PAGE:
- It will NOT be held at the Onslow County Fairgrounds.

- The educational fair will most likely be completely separate from the powwow.

- We will not be doing dancer registration fees in the future (unless we at some point become a competition powwow)-- but we also won't be doing any raffles for dancers to win money. And despite John Blackfeather's suggestion that we should PAY the first 25 dancers to come and dance, we won't be doing that either. If someone wants to come dance at our powwow, then great-- but we aren't paying people to perform or entertain. The only people who will be paid to come to the powwow are the drums and the head staff (MC, Arena Director and possibly head man and woman dancer-- depending on where they come from and how they feel about being paid to be head dancer).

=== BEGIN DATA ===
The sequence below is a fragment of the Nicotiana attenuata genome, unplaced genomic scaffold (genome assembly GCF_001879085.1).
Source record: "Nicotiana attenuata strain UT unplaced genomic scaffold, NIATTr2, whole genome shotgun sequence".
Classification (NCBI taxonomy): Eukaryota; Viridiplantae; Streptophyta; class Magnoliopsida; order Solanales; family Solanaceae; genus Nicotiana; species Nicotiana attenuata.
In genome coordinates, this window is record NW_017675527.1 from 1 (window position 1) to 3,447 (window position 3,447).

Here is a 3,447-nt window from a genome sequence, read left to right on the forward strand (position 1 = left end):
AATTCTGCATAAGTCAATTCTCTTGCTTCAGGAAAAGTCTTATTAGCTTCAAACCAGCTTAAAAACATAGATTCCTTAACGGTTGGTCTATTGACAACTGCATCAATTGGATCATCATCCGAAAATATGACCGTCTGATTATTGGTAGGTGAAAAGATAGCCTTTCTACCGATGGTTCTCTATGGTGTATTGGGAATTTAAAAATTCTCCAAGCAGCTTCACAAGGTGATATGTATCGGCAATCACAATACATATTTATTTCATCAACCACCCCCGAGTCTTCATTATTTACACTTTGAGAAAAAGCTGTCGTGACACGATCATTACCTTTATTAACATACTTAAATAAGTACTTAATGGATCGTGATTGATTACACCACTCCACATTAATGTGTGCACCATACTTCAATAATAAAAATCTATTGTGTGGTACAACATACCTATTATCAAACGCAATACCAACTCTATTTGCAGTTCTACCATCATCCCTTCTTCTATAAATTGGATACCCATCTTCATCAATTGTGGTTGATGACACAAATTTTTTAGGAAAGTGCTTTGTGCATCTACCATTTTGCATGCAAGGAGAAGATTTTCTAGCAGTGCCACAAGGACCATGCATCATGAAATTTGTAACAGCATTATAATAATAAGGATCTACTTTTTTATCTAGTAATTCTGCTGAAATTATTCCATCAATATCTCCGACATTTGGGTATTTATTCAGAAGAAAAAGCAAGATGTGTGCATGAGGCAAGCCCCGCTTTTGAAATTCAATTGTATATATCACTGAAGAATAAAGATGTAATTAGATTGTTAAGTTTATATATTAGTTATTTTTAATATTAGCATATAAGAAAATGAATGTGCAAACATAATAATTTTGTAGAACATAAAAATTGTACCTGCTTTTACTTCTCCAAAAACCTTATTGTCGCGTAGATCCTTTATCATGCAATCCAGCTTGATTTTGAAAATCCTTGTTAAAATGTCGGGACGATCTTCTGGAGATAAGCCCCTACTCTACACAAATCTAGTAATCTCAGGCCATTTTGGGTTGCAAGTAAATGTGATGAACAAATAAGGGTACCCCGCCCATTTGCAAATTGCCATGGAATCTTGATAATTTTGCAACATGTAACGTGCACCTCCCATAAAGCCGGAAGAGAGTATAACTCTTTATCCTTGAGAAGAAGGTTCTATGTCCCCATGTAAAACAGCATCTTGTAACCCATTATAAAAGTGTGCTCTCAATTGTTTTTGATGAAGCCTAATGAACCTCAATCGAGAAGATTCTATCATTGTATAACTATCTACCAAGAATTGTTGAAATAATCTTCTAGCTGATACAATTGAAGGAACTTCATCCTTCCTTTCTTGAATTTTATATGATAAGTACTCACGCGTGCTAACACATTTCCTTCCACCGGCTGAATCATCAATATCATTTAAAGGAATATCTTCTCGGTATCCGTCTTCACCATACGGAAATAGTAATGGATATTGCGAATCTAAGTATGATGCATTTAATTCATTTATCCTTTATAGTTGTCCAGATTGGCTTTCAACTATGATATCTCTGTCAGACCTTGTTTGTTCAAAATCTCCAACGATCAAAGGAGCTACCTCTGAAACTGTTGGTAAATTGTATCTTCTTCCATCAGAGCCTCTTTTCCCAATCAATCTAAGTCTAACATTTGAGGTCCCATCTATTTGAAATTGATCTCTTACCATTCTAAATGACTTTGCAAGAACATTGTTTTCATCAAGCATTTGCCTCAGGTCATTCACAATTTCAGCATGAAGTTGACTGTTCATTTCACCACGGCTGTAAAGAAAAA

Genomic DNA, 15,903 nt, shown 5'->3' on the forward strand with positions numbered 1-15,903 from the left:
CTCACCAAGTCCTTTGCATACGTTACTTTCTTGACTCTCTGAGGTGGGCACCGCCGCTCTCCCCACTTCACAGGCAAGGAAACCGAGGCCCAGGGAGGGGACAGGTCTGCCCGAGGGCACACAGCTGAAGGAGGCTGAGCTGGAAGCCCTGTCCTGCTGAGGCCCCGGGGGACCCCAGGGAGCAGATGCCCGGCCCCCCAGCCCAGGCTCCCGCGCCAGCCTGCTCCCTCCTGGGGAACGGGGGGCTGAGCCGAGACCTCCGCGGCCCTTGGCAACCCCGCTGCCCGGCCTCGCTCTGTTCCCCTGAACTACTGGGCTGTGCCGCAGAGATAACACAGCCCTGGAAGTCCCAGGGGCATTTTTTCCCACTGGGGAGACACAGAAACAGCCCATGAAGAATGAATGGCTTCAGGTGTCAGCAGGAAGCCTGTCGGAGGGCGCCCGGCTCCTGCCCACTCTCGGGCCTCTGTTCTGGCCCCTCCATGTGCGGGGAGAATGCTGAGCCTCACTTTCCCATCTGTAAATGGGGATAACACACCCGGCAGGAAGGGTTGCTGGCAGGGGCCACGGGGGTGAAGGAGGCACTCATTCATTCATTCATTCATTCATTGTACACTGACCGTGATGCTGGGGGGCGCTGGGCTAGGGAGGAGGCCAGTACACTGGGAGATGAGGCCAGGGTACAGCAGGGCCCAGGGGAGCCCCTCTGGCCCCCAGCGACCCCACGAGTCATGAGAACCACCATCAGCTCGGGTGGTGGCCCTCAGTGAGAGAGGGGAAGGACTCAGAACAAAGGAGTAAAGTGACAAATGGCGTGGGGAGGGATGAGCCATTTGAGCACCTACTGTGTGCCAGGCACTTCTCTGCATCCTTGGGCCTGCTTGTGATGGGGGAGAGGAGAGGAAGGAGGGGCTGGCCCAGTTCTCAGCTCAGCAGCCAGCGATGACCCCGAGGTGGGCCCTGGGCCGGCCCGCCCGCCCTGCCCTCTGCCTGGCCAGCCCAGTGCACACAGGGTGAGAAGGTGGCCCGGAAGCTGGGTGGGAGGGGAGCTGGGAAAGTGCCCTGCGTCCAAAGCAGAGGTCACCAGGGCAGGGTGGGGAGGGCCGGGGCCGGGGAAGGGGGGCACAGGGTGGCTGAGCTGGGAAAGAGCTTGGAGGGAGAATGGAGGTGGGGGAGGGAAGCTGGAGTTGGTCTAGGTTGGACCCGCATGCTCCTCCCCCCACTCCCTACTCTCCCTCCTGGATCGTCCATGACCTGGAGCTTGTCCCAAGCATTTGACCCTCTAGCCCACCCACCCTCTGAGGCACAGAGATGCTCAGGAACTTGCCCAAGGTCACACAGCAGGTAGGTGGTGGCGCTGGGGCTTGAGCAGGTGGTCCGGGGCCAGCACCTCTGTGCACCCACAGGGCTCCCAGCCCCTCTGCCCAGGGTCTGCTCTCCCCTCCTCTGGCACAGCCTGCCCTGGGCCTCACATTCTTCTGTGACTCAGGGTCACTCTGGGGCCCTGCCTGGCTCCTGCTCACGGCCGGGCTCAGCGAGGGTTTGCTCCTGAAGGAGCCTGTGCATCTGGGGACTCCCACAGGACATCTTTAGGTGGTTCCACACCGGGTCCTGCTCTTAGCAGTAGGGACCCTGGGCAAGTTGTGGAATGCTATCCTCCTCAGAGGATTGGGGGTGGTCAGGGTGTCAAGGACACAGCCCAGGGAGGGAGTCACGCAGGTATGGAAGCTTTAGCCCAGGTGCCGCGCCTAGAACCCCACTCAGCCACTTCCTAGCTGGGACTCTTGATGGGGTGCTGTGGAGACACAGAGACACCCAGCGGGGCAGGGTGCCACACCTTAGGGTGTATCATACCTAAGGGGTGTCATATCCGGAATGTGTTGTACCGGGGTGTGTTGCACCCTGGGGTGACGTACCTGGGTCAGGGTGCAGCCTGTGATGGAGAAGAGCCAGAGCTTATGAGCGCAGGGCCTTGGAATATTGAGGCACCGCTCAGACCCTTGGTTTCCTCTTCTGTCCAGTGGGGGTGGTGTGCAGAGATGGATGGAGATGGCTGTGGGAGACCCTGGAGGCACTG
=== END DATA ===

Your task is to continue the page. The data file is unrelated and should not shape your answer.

I did not get paid anything for all of the work I did putting this powwow together. My mother did not get paid anything for putting this powwow together. No one in our organization has received any sort of payment for organizing this powwow. THIS WAS A VOLUNTEER EFFORT ON OUR PARTS.

We did not go into this thing to make tons of money or get rich. We wanted to put together a great powwow that people would really enjoy and remember. For the most part, I'd say we succeeded. Sure, you can't please everybody. There will always be a few individuals who you can't please... but we take comfort in the phone calls and e-mails we've gotten since Sunday about how much people enjoyed it and how much they're looking forward to it next year.
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Old 11-07-2005, 12:25 PM   #43
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Unhappy New Age..

I have never heard a dancer paying a fee.
The exception being if your contesting.
If you intend to do this it should be posted on your announcements,and the info given in all phone calls emails etc.
So the dancers have a choice if they want to drive all that way and then pay to dance.
Also it may have been better if you had given the dancers a choice if they wanted to take part or not.
Personaly I like the good ole days , intertribal ment intertribal.
And contesting was contesting.